At Leading in Local: ILM 2013: Creating the Perfect Local Sales Organization

HubSpot SVP Mark Roberge provided four main points to frame best practices in sales training today at BIA/Kelsey’s Leading in Local conference. This was the encore performance after Roberge’s highly rated appearance at the SMB conference in September in Austin.

Roberge is an MIT trained data scientist who transformed HubSpot’s own sales training by bringing science to selling. In other words, the age of big data meets sales force optimization. His outlook is framed from a set of expectations (and their outcomes) when he started.

These expectations and goals were all based on the general principle of achieving predictable and scalable revenue growth. The predictability is a play at being able to replicate what is otherwise a dynamic science with countless variables (individual strengths, corporate cultures, etc.).

Some of these initial assumptions were affirmed over time and others were debunked, but with equally valuable learnings.

Hire sales people with the same methodology
Train them in the same way
Provide them with the same quality of leads
Have them work the sales leads using the same process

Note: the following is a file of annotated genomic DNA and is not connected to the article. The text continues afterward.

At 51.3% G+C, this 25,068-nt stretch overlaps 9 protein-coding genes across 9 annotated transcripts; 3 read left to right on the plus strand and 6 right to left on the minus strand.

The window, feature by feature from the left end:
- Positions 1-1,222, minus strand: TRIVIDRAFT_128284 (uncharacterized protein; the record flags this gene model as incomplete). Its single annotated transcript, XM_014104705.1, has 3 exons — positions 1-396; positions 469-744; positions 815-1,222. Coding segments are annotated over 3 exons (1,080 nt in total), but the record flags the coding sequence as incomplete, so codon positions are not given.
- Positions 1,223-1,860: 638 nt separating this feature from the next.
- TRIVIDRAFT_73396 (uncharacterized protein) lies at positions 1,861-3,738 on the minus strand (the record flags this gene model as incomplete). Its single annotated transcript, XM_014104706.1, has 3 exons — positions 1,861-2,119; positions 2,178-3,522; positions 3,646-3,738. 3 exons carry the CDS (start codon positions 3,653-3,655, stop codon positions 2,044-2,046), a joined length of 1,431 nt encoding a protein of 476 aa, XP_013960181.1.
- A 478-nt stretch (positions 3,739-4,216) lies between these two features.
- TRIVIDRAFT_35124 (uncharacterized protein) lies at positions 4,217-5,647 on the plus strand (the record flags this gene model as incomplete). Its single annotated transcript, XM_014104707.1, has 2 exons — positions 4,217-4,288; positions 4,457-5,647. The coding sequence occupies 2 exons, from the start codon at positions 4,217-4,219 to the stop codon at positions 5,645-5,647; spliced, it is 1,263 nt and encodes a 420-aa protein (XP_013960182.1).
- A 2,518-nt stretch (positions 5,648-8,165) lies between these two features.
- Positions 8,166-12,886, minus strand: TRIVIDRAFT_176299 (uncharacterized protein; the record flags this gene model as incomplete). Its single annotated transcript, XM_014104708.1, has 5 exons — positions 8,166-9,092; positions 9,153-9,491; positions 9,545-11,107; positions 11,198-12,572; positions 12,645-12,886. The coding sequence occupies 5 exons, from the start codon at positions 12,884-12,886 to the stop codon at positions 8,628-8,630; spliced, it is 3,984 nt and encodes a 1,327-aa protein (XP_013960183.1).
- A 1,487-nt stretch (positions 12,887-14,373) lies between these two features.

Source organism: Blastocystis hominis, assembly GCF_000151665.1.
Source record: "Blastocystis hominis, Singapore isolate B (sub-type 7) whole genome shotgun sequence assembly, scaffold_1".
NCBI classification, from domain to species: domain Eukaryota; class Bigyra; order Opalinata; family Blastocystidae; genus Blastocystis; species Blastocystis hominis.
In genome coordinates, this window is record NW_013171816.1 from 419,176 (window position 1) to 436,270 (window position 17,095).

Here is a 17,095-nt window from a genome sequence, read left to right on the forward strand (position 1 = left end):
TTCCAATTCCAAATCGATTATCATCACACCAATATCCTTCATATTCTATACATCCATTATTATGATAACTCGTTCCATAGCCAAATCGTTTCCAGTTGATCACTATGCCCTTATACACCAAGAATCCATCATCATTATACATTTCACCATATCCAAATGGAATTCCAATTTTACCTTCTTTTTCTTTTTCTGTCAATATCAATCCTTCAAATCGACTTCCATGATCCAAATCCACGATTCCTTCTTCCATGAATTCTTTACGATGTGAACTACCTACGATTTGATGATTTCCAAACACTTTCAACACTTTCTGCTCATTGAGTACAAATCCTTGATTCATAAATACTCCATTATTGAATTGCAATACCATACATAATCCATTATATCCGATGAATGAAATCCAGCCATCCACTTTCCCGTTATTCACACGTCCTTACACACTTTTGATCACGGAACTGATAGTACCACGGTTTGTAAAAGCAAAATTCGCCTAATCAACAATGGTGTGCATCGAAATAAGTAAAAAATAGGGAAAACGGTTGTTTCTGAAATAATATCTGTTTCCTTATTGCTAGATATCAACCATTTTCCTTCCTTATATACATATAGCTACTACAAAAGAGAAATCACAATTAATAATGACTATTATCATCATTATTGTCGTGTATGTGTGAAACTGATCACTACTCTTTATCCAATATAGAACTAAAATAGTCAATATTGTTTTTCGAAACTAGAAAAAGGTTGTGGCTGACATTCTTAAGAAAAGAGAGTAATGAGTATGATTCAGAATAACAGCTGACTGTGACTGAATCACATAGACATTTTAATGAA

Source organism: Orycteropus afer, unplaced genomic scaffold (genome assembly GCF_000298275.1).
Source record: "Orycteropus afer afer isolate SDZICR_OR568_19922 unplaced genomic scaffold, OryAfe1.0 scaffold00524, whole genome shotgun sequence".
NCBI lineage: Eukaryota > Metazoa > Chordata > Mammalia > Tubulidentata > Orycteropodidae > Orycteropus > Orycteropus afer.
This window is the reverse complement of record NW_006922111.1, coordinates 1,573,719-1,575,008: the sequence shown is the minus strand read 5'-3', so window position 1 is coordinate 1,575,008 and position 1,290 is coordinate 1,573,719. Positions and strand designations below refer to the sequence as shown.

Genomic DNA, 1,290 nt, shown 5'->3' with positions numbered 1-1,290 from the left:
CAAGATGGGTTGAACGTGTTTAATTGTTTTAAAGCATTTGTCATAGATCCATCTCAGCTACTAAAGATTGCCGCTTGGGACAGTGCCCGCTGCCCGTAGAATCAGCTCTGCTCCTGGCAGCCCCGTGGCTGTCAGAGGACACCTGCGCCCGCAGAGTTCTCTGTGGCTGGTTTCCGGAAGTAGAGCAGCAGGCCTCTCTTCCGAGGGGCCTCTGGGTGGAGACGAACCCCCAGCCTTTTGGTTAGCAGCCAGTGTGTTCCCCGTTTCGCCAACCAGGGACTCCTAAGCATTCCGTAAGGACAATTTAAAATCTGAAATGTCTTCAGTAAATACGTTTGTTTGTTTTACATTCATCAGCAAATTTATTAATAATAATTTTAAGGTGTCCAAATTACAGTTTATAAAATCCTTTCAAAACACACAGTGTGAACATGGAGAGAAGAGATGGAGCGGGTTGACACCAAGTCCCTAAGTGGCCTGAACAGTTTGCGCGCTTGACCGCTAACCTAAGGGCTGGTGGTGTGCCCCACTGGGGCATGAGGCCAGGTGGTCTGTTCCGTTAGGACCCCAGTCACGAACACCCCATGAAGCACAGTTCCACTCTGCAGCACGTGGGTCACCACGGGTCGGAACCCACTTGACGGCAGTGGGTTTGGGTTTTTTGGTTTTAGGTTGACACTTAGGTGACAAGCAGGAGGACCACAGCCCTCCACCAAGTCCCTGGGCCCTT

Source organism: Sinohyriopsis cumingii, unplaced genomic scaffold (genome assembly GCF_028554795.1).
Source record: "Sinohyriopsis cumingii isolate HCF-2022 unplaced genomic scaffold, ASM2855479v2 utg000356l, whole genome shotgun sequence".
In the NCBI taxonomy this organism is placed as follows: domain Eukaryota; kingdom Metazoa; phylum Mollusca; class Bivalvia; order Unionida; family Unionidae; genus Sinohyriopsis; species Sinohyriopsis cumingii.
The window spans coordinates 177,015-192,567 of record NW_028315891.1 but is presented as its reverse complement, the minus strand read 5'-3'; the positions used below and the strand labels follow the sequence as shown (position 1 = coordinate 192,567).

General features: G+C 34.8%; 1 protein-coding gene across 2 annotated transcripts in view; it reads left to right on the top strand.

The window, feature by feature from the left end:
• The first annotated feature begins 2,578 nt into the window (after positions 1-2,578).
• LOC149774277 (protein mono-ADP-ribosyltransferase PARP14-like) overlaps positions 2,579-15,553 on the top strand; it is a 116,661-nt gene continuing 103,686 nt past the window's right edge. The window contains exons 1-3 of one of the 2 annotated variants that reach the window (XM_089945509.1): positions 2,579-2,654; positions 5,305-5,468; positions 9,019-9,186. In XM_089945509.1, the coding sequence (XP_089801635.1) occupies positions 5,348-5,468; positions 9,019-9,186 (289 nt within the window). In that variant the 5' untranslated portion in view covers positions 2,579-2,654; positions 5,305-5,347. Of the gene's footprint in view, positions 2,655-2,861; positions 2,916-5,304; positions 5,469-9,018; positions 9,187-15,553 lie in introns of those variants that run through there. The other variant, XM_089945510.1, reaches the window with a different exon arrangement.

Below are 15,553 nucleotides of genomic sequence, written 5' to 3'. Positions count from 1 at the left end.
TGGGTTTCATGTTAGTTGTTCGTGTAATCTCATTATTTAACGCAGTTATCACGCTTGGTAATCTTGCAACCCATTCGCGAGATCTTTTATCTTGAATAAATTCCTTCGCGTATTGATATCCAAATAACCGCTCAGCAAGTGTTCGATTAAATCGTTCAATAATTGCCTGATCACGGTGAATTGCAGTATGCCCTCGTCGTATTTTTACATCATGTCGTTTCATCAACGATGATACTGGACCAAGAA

The right person for every company is different Roberge admits. He espouses a few criteria to define, score and analyze. At hubspot he statistically examined all of the factors of successful reps and mapped them back to how they performed in initial interviews.

He found there were 5 consistent attributes: Coachability, curiosity, work ethnic, prior success, and intelligence. So for HubSpot and its unique variables and sales environment, these factors became central hiring criteria. The key is to determine what these are within each organization then apply.

A longstanding sales paradigm Roberge debunked is having new reps shadow seasoned reps. Bad idea he says, as it’s a great way to pass along bad habits. Every good rep does a few things very well and everything else mediocre. This will do more harm than good in a shadowing process.

Conversely, he recommends training all sales people with a similar process that allows them to be more consultative to prospects. And the secret sauce is forcing them to know the product, live the product, use the product. etc.. This will help them know the prospects’ pain points.

“That’s where sales needs to get”, he said, “to be the thought leaders in the space.”

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